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Posted by Martin Walker on April 16, 2010, 6:31 pm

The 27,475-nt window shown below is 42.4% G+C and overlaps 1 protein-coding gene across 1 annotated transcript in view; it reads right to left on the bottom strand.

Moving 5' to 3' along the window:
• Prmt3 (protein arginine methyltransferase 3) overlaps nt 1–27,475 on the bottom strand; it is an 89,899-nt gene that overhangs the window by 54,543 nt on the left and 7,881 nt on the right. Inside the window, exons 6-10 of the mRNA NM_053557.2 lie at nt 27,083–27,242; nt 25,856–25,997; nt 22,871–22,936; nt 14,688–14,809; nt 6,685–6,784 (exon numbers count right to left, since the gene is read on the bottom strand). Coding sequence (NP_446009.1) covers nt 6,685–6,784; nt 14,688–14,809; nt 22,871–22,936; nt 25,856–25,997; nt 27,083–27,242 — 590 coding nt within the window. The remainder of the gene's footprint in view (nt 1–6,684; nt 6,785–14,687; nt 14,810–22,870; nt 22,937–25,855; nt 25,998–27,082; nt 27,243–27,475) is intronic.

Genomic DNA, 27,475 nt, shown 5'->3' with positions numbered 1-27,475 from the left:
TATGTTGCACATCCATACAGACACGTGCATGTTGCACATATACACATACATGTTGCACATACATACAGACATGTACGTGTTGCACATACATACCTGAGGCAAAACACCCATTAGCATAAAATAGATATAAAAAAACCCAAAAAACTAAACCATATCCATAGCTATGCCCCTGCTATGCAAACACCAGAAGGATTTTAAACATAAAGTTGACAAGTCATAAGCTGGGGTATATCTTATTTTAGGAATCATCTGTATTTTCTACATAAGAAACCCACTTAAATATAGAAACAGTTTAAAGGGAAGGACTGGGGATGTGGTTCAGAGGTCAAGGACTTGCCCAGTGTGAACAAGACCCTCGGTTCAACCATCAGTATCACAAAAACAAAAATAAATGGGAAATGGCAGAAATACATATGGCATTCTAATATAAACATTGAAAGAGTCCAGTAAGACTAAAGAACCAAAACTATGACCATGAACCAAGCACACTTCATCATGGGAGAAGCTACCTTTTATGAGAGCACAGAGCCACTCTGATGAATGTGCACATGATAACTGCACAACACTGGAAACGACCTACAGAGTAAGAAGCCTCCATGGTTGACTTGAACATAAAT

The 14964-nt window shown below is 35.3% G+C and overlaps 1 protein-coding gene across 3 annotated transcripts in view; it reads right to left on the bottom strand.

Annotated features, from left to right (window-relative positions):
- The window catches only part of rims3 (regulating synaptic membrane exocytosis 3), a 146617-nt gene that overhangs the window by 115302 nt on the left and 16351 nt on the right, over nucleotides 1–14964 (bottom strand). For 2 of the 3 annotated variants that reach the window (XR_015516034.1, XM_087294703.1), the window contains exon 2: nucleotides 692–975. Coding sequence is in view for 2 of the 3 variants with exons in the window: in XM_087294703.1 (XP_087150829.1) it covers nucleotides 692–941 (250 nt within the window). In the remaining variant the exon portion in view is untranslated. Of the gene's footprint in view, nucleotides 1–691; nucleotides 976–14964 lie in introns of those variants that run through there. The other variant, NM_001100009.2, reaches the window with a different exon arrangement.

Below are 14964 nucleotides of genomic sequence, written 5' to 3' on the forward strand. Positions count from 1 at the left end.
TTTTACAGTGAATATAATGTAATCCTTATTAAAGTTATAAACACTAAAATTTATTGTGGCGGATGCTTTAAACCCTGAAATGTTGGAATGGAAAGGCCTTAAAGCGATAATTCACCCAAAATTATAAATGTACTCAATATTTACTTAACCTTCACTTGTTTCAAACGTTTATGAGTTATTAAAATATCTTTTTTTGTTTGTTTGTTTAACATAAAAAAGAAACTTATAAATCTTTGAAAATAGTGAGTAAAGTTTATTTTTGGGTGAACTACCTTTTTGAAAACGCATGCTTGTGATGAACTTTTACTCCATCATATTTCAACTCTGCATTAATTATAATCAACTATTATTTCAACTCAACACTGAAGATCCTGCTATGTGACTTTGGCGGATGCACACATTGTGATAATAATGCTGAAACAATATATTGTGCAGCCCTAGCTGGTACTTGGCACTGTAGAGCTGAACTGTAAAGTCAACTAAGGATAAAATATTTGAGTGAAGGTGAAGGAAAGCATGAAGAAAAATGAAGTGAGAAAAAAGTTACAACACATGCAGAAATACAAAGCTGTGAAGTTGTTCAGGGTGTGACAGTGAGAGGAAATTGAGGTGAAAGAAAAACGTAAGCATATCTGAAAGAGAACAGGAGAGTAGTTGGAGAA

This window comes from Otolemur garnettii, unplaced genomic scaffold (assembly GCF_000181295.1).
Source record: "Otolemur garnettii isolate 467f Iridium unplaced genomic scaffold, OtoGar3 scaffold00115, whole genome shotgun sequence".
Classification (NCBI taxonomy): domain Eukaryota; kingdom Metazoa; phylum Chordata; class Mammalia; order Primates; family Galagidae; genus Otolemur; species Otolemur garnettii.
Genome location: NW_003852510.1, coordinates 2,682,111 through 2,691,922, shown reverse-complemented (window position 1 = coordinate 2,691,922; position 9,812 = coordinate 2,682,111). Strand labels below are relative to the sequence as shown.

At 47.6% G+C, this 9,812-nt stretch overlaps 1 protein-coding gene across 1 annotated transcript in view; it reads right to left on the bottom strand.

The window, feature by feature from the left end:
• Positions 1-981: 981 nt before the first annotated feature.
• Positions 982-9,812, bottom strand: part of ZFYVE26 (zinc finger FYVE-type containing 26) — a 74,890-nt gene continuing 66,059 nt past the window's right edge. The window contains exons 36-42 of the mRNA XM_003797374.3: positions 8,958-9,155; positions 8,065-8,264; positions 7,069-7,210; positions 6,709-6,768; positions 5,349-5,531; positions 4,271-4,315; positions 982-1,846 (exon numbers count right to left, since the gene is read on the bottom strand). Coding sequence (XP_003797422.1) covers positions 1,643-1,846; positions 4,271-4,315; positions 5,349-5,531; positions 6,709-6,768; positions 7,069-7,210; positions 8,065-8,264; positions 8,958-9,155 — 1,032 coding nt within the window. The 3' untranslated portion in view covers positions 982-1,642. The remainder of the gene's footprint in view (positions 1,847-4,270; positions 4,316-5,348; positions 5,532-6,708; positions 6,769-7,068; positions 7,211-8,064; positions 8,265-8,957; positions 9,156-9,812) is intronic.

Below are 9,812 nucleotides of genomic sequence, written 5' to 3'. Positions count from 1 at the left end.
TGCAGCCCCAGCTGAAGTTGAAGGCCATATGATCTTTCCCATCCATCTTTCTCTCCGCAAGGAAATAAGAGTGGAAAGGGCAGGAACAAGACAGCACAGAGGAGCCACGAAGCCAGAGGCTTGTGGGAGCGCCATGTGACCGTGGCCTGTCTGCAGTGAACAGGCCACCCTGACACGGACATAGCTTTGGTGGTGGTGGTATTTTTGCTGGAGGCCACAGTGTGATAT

I'm going to register a vote of dissent here: I see that Brian Wilson in his keen and judicious review of the Schwarzkopf/Szell CD reissue mentions Ian Lace's enthusiastic encomium of this recording. I too used to worship this recording, and I still enjoy most of it, BUT - I have come to feel that the interpretation of Vier letzte Lieder is more a warmed up dish of precooked ingredients than an actual performance. Here are all the Schwarzkopf mannerisms of stress, colouring and enunciation, but the whole does not hang together. She moues, yes even moos, and pouts and discolours for expressive effect, but it's all so calculated as if presented on a silver dish; Szell's RSO Berlin sound almost clinical and rather bodiless - the yearning counterpoint of the majestic introduction to "Im Abendrot", in particular the aching subtext of the Nebenstimme, seem to be rather coolly glossed over. There is no timeless sweep, to coin an oxymoron, no real connection. It's not the timing of the song as such (8'18) - just compare the live recording Flagstad made in 1952 with Sebastian conducting the Berlin State Opera orchestra (Hunt nla): this takes 8'22 and moves with magisterial inevitability and that sense of timelessness I alluded to above, Sebastian getting the full poignancy out of that counterpoint I mentioned, so that the Nebenstimme becomes a Hauptstimme without obliterating the real one. Though Flagstad makes a few slips the whole is suffused by her regal phrasing and depth of tone. All is built up from the bottom to the top, in both orchestra and voice; there is a sense of deathless nobility. But of course, the live '52 sound is lacking in warmth and colour, though it is easy to imagine these qualities when listening (especially after a few drinks or something of the sort). I do not know the Popp recording and shall remedy that omission; the later version with MTT (Sony) is marred by a regrettable blowsiness of voice that spoils her good intentions and undoubted understanding (I bought the CD for Gruberova's Brentano Lieder). My favourite version at present is the superb performance by Teresa Stich-Randall with Ansermet & the Suisse Romande (Cascavelle, whose voice can both soar above the orchestra and merge with it, unlike the not totally dissimilar voice of Gundula Janowitz with Karajan and the BPO, which remains oddly apart and rather monochrome, as if she were singing Bach or something. Janowitz/Karajan take 6'45 over Im Abendrot, Stich-Randall/Ansermet 7'18, but the real difference can be heard in the way the glorious BPO of the introduction to the former is suddenly almost withdrawn (engineering?)in order to highlight the soprano voice - and then return with renewed power and Brucknerian weightiness in the long-drawn-out epilogue, while under Ansermet the less glorious sounding Suisse Romande orchestra plays with more bite and is a true partner to the voice, not an accompaniment. Have I then disqualified Schwarzkopf from the 4 Last Songs stakes? No, even though I agree that the Ackermann recording lacks a really impressive orchestral texture to complement Schwarzkopf's lither and more flexible voice in 1953. And though there is a later recording with Szell and the Concertgebouw made at the Holland festival (Audiophile Classics) a couple of years before the EMI stereo recording, displaying Dame Elisabeth's voice in more powerful and velvety estate accompanied by a superior orchestra, the same reservations tend to apply to her performance and there is a lack of clarity in the orchestral sound. My favourite Schwarzkopf performance on CD is that preserved by EMI in their 5 CD Schwarzkopf Edition (1990), with Karajan conducting the Philharmonia in June 1956. Here the great singer is at her best and the orchestra sings out full-throatedly, especially the horns - Dennis Brain is no wilting violet here,especially when he ripely intones the transfiguration motif (hardly heard in other performances) as the singer intones "Ist dies - etwa" before solemnly concluding "der Tod?". The sound is much more present than in the older Ackermann recording, despite being also in mono. There is a mild warning to be issued here: either the singer or the conductor determined on a different order of the songs which puts "September" last, with its touching "Augen zu" before the luscious sadness of the horn's Abgesang in the epilogue. Don't let that put you off, though: it's a classic live recording, like the Ansermet/Stich-Randall (coupled with the Fauré Requiem with Souzay...).
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